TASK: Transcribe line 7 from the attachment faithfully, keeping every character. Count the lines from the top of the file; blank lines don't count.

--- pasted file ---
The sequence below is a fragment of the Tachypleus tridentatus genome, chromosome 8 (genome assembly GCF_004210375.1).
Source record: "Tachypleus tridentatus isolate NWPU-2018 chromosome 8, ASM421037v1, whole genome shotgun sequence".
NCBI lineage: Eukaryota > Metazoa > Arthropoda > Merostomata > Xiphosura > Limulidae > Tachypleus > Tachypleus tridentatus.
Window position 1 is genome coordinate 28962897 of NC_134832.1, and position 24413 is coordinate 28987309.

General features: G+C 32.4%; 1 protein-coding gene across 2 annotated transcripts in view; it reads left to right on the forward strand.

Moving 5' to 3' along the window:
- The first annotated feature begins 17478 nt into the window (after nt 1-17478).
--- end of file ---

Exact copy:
- The first annotated feature begins 17478 nt into the window (after nt 1-17478).